Photo:  Jill Jaracz

Rocks Lakeview
You might be looking at the photo and wondering who the hell orders green beans with their grilled cheese when you have the option of getting some tasty tater tots, but that's the beauty of Rocks. If you feel like you haven't gotten your daily quota of veg, you can easily do it here because they've got a few ways to liven up your sandwich. Of course, they've got some not-so-healthy but oh-so-delicious ways too, including three kinds of fries, tots, and onion scoops. I won't even mention the deep-fried Snickers bar on the dessert menu. The food here is pretty stellarit's one of the few places where you can get a bison burgerand the microbrew and whisky choices are none too shabby either. The welcoming staff want you to be a regular, and believe me, if it's within stumbling distance of your apartment, you'll find it hard to stay away.



Posted By:  Jill Jaracz
Photo:  Jill Jaracz

Firkin & Pheasant
Step into the Firkin & Pheasant, and you'll feel like you're walking into merry modern England. This pub chain out of Toronto has made it to Chicago, and even though it's both a chain and a take on a British pub, it's not too bad. The decor is cozy, and enough TV's are mounted on the walls so that you'll never miss the big game. The menu includes both sandwiches and entree-sized meals, with a short list of traditional pub fare. If you get the small fish & chips, it's about the closest thing you'll find to a true portion size, which may, considering the amount of food you typically get at a restaurant, actually disappoint you. However it does come served on fake newsprint, so they are trying to be a little authentic. The staff's friendly too, so don't be surprised if you have a firkin good time here.



Posted By:  Jill Jaracz
Photo:  Jill Jaracz

House of Fine Chocolates
When you first walk into the House of Fine Chocolates, it's hard to take in all the options of deliciosity that are in front of you. Do you order some super-rich butter cookies? How about a slice of European-style torte? Maybe a couple of truffles? Or do you just stick with a black-and-white cookie? No matter what you choose, you'll be eating one fine dessert or snack. Three cases make up this small pastry shop. Cookies are on one side, cakes are in the middle, and candies are on the other side. It's all European-style goodness though. Order a cake or a chocolate-dipped strawberry tree, and you'll bring any special occasion to life. Holidays get the special treatment, with a variety of molded chocolates from Santas to Easter bunnies to chocolate Thanksgiving turkeys. But be careful: Once you start celebrating with pastries and chocolates from this shop, you may not be able to go back to anything else.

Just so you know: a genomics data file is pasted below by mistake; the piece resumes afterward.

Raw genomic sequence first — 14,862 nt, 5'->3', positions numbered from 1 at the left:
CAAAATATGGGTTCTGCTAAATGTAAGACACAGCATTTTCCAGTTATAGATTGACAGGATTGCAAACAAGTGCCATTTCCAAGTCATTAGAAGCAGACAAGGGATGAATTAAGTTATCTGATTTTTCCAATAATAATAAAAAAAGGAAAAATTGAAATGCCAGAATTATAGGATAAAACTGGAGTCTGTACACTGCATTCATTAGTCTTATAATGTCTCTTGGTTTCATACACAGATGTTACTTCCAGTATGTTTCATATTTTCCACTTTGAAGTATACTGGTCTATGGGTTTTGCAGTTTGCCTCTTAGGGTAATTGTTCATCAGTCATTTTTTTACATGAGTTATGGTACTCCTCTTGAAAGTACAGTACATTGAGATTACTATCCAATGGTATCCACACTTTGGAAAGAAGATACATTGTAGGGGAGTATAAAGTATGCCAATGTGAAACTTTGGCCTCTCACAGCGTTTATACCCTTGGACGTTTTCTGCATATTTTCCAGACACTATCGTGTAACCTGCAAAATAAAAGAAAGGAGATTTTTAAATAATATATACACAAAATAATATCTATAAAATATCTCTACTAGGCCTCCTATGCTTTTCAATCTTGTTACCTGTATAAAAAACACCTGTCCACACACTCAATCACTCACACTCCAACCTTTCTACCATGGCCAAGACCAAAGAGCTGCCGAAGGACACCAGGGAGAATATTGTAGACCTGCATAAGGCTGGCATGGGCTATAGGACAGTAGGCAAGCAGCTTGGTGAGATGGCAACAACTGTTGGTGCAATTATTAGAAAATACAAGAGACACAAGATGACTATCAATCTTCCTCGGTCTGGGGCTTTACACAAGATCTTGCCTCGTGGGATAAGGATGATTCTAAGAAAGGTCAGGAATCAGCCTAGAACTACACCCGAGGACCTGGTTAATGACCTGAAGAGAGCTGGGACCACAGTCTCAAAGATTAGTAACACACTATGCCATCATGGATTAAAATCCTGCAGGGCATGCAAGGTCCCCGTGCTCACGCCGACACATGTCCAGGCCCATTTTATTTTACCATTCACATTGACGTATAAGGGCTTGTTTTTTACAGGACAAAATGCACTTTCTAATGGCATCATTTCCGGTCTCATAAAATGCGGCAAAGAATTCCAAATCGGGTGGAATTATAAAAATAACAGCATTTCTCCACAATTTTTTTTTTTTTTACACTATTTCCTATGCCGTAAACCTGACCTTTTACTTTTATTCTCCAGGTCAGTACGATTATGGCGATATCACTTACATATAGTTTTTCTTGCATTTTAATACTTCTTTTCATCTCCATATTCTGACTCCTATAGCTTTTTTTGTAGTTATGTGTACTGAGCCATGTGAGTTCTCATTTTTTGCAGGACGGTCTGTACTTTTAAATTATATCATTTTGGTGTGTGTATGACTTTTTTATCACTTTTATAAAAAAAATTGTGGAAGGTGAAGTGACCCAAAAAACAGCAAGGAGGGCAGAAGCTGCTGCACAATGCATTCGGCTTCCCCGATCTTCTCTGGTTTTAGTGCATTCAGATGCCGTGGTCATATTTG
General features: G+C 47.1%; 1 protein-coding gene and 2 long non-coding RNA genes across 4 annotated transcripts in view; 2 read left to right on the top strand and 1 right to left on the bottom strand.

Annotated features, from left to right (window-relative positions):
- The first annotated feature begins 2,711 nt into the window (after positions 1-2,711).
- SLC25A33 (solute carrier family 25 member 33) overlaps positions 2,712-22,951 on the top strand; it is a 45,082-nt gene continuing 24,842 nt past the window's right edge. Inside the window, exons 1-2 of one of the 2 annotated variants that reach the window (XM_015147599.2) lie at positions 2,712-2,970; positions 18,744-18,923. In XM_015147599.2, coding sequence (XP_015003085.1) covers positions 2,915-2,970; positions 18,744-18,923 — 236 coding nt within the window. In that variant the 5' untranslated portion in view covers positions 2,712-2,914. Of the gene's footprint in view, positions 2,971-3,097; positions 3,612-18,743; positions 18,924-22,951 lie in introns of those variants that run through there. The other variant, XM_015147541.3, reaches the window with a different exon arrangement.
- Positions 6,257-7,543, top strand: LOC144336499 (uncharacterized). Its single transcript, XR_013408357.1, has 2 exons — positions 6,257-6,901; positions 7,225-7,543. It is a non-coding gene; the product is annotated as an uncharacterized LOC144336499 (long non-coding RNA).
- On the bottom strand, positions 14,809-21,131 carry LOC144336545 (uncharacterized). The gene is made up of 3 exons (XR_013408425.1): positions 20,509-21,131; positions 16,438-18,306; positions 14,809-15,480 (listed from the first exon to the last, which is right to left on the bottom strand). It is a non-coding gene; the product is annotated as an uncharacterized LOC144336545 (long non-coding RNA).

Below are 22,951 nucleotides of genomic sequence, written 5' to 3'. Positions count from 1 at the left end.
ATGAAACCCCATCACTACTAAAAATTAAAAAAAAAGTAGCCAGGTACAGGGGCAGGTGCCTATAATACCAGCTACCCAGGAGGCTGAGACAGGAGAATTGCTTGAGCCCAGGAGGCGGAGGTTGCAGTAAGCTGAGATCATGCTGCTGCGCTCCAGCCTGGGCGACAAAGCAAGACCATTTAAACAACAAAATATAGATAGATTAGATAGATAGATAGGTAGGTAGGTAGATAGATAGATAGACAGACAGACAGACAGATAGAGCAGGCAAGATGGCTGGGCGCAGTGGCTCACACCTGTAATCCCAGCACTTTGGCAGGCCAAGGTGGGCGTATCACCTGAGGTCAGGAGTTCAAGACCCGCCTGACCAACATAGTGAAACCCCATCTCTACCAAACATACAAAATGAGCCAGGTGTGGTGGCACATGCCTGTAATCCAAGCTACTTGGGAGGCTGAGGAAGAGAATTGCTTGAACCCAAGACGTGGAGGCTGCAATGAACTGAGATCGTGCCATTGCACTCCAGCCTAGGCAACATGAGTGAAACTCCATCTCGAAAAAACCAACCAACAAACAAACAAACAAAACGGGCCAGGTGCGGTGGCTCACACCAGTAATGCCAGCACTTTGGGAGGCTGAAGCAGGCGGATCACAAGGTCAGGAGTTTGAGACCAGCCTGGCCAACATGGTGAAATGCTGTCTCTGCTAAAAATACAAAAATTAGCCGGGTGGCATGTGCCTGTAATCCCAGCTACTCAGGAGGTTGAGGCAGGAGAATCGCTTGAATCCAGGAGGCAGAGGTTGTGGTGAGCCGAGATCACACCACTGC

Posted By:  Lisa Siciliano
Photo:  Lisa Siciliano

Threadless
Television screens with heads of customers perched atop the week's latest tee-shirt selection seduce passersby to enter the Threadless shop in East Lakeview. Threadless, a gourmet t-shirt store, literally just sells shirts and hoodies for both children and adults. The shirts are witty and clever and sometimes a bit dirty, but they always serve as a conversation piece. At first, I thought I was way too uncool to enter the store, but I gave it a go anyway and discovered that figuring out what each t-shirt means is half the fun. Trying on multiple sizes in both male and female shirts is a an excursion in itself, but if you go online, you can see which sizes might fit you best by measuring your own favorite tee and then comparing dimensions. While $18 for a designer tee might sound a little pricey, the quality, fit, and feel of the clothing makes the money well spent. Now there's no excuse for anyone in Chicago to wear anything but snarky clothing every single day of the year.



Posted By:  Lisa Siciliano
Photo:  Lisa Siciliano

The Counter
The Counter on Diversey in Lincoln Park is the Chicago spot of a custom built burger chain that is popping up in all sorts of hip locales across the nation. It’s quite possibly the coolest restaurant I've been to in a long time. The place looks like a futuristic diner with stainless steel chairs and a huge, fully stocked bar. Ordering your meal is a deliciously fun game of picking and choosing that completely depends upon your mood and taste buds. You can decide the type of meat you want (beef, turkey, chicken, veggie), the cheese that will be melted on top, four or more regular and premium toppings including guac, fried onion strings, and honey cured bacon, the sauce you'll slather on like ginger soy glaze and roasted garlic aioli, and the kind of bun that will hold it all together in one gigantic piece. Pair your one-of-a-kind creation with onion strings, sweet potato fries, or cheese fries and a drink from the bar or a shake, and you've created your very own personal masterpiece. The service is fast, the prices relatively cheap for Lincoln Park, and the experience one you'll want to repeat over and over again.



Posted By:  Jill Jaracz
Photo:  Jill Jaracz

The Counter